According to the FCC report, last year’s nationwide outage of 911 led to the “total failure” of more than 23,000 emergency calls.
The FCC said the initial cause of the downtime was attributable to “a brief failure of the leased fiber transmission link in the T-Mobile network,” adding: “The outage detection, exacerbated by, a temporary on-site routing defect and two previously undetected defects.” In third-party programs, the restore process was also affected by a temporary remote access failure of the affected transport link.
In a widely reported statement about this week’s settlement with the Federal Communications Commission, T-Mobile said it has since improved the reliability of emergency systems to ensure 911 is available to customers when needed.
“We understand how important reliable communication is to ensuring public safety and take this responsibility very seriously,” T-Mobile said in the statement. Immediately take steps to further strengthen our network to prevent this type of event from happening in the future.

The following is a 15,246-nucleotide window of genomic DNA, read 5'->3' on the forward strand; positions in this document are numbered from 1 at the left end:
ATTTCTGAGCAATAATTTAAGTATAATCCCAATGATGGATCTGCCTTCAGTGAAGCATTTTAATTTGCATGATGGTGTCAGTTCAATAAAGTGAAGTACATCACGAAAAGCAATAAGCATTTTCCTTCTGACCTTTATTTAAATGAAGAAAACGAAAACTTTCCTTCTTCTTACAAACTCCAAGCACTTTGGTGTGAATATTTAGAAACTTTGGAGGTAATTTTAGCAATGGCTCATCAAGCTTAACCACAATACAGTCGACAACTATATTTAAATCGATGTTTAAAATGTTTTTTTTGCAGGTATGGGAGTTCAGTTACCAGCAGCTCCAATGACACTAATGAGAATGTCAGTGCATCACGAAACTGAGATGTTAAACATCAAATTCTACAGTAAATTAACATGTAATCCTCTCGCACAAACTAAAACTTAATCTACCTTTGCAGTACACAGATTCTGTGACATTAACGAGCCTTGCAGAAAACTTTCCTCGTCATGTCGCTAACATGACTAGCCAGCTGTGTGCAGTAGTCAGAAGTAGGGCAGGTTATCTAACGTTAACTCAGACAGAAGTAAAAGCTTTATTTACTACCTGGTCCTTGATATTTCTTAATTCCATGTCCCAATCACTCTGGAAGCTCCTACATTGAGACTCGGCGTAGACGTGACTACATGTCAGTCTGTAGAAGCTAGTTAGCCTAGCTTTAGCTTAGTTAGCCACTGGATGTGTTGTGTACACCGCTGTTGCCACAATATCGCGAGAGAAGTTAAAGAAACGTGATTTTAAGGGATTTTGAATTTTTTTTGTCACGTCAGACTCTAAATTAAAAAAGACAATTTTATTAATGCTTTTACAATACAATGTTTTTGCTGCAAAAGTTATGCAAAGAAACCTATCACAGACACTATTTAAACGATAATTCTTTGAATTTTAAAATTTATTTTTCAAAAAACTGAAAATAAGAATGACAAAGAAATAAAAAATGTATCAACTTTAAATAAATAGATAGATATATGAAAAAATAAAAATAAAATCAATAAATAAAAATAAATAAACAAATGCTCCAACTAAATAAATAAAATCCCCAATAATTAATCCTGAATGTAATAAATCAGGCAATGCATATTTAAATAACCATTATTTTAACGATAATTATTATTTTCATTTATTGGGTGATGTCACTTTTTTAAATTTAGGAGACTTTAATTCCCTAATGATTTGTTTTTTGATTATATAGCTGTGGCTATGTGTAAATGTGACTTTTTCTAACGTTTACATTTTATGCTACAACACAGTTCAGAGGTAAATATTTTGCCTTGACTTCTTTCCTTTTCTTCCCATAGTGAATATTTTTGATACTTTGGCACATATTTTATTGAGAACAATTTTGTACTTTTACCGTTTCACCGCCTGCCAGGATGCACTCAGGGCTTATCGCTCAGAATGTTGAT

The company added that it is now “moving on from the FCC investigation and continuing our focus on building our ongoing network.” This isn’t the first time T-Mobile customers have had issues with 911 calls, as several service outages in 2014 led to a service ban. For three hours in total, the carrier agreed to pay $17.5 million to the Federal Communications Commission to settle the case.